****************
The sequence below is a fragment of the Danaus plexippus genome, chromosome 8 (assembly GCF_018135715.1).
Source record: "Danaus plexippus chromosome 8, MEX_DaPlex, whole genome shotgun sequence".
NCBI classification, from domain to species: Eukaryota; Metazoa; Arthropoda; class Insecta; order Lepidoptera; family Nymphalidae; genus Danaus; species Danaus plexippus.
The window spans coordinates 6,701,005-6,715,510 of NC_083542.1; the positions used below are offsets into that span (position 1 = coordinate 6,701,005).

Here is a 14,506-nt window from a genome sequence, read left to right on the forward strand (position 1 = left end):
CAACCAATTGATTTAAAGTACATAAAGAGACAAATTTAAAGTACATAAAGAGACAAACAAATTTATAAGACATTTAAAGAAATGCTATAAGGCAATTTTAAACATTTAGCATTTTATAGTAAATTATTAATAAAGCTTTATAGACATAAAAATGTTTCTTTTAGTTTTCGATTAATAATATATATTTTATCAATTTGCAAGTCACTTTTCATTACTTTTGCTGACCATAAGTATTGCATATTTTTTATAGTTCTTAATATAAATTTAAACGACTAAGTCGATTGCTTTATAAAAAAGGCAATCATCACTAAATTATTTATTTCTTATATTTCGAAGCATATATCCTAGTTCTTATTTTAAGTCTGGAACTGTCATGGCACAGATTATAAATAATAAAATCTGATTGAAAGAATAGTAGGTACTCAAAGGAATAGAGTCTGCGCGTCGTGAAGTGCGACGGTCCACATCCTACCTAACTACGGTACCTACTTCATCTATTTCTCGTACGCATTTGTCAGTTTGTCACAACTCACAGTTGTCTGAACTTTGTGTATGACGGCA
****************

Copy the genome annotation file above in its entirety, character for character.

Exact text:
The sequence below is a fragment of the Danaus plexippus genome, chromosome 8 (assembly GCF_018135715.1).
Source record: "Danaus plexippus chromosome 8, MEX_DaPlex, whole genome shotgun sequence".
NCBI classification, from domain to species: Eukaryota; Metazoa; Arthropoda; class Insecta; order Lepidoptera; family Nymphalidae; genus Danaus; species Danaus plexippus.
The window spans coordinates 6,701,005-6,715,510 of NC_083542.1; the positions used below are offsets into that span (position 1 = coordinate 6,701,005).

Here is a 14,506-nt window from a genome sequence, read left to right on the forward strand (position 1 = left end):
CAACCAATTGATTTAAAGTACATAAAGAGACAAATTTAAAGTACATAAAGAGACAAACAAATTTATAAGACATTTAAAGAAATGCTATAAGGCAATTTTAAACATTTAGCATTTTATAGTAAATTATTAATAAAGCTTTATAGACATAAAAATGTTTCTTTTAGTTTTCGATTAATAATATATATTTTATCAATTTGCAAGTCACTTTTCATTACTTTTGCTGACCATAAGTATTGCATATTTTTTATAGTTCTTAATATAAATTTAAACGACTAAGTCGATTGCTTTATAAAAAAGGCAATCATCACTAAATTATTTATTTCTTATATTTCGAAGCATATATCCTAGTTCTTATTTTAAGTCTGGAACTGTCATGGCACAGATTATAAATAATAAAATCTGATTGAAAGAATAGTAGGTACTCAAAGGAATAGAGTCTGCGCGTCGTGAAGTGCGACGGTCCACATCCTACCTAACTACGGTACCTACTTCATCTATTTCTCGTACGCATTTGTCAGTTTGTCACAACTCACAGTTGTCTGAACTTTGTGTATGACGGCA